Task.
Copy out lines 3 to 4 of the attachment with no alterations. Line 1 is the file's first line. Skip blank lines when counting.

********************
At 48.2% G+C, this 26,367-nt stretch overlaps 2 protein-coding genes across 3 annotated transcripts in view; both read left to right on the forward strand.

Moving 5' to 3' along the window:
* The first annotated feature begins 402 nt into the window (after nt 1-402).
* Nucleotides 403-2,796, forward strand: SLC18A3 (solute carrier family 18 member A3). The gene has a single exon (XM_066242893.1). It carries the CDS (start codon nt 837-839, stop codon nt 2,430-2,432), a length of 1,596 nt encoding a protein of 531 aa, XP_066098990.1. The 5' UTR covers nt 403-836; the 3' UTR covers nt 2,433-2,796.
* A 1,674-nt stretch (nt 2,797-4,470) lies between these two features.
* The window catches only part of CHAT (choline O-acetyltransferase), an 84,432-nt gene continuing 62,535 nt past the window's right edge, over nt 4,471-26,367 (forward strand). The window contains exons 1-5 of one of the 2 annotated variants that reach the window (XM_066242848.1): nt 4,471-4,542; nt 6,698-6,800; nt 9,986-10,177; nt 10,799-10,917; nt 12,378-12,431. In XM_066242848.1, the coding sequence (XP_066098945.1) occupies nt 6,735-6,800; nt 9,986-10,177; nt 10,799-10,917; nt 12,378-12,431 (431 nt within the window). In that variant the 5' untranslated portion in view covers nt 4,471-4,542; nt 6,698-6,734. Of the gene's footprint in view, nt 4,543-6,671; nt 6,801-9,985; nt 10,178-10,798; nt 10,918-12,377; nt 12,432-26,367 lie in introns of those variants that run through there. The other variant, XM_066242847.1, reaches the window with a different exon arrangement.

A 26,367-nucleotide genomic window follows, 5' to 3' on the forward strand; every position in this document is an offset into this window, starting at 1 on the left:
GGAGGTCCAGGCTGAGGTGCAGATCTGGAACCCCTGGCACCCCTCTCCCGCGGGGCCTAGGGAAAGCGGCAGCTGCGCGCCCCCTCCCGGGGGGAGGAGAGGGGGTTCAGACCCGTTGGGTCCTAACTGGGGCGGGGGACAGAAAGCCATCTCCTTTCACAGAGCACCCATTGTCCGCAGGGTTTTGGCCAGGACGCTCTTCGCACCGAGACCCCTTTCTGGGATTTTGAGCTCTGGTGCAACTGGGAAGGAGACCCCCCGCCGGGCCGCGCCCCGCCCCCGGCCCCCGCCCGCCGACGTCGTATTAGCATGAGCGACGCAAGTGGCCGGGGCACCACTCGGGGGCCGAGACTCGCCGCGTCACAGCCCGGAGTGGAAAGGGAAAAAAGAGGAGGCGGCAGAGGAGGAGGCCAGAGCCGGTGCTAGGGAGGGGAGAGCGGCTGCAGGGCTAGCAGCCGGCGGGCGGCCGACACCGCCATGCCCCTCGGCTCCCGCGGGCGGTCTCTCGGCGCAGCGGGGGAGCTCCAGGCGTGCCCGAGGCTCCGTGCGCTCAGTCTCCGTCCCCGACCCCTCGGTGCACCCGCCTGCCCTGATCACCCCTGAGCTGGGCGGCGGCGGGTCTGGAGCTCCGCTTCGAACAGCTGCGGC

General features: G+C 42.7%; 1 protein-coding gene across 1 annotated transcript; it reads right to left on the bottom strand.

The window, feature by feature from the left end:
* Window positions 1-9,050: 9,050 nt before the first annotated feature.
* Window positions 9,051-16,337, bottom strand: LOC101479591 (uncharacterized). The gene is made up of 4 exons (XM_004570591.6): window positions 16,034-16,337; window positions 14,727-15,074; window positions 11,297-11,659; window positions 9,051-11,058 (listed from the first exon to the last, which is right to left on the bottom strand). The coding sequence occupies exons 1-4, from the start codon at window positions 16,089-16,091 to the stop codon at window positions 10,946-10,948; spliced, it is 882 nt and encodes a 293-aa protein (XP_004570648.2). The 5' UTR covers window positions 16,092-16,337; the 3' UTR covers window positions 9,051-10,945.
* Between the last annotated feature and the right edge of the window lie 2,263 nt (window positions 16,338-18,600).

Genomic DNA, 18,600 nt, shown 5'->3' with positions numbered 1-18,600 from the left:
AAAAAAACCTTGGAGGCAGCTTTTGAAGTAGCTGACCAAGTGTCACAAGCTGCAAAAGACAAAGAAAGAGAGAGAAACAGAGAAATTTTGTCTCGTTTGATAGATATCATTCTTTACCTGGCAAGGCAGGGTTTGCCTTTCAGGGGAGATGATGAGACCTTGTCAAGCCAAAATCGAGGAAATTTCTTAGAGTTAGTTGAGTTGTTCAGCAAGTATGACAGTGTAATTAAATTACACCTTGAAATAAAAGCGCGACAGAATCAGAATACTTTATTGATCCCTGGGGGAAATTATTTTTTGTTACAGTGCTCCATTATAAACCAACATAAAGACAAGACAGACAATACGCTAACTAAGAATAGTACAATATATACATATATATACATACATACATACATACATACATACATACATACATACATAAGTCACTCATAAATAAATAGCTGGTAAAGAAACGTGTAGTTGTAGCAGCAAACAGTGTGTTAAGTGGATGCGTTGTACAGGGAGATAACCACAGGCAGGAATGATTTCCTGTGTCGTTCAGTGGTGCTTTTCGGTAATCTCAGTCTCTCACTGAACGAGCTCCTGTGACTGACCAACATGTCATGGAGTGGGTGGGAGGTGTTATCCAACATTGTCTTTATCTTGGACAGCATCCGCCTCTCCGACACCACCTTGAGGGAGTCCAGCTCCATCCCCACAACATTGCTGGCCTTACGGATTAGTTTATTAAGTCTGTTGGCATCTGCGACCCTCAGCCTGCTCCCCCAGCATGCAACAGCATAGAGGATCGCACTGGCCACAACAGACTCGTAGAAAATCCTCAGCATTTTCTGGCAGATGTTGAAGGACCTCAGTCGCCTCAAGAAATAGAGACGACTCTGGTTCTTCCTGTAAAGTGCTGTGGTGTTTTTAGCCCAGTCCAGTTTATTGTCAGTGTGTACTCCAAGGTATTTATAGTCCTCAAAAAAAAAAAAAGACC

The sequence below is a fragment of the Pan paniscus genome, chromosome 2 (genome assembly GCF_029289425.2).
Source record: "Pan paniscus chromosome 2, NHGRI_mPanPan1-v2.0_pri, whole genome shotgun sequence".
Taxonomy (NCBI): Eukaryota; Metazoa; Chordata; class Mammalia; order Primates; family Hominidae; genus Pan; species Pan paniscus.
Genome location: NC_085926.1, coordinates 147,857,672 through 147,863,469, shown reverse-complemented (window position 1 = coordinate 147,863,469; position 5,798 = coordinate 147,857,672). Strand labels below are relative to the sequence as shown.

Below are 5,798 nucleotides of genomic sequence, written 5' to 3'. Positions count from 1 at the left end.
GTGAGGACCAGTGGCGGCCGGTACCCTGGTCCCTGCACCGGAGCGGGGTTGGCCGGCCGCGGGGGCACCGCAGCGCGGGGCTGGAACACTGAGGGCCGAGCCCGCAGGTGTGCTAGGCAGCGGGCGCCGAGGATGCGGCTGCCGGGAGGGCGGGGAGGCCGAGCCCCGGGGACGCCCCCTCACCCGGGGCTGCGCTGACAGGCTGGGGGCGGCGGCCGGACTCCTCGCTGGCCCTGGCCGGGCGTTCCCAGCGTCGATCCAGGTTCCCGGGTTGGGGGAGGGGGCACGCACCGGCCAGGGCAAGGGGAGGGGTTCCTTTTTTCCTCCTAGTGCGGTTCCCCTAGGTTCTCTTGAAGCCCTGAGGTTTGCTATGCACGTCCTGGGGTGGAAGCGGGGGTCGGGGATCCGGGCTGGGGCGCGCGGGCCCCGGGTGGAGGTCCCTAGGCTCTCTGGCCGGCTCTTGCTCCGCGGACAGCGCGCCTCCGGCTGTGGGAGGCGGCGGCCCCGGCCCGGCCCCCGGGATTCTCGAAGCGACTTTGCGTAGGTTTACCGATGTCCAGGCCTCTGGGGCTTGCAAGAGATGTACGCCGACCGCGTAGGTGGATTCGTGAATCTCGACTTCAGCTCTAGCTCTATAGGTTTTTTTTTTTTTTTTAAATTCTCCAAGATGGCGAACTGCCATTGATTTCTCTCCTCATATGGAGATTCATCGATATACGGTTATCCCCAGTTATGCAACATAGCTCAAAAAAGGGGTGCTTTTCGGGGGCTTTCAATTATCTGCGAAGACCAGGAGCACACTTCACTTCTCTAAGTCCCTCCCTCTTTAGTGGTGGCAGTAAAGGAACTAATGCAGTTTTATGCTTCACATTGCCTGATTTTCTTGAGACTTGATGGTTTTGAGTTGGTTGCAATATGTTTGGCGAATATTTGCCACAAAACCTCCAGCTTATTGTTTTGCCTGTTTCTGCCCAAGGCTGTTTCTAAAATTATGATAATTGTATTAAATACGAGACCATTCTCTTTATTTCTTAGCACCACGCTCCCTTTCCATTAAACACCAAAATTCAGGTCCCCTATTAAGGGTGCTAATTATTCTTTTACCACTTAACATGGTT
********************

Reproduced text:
* The first annotated feature begins 402 nt into the window (after nt 1-402).
* Nucleotides 403-2,796, forward strand: SLC18A3 (solute carrier family 18 member A3). The gene has a single exon (XM_066242893.1). It carries the CDS (start codon nt 837-839, stop codon nt 2,430-2,432), a length of 1,596 nt encoding a protein of 531 aa, XP_066098990.1. The 5' UTR covers nt 403-836; the 3' UTR covers nt 2,433-2,796.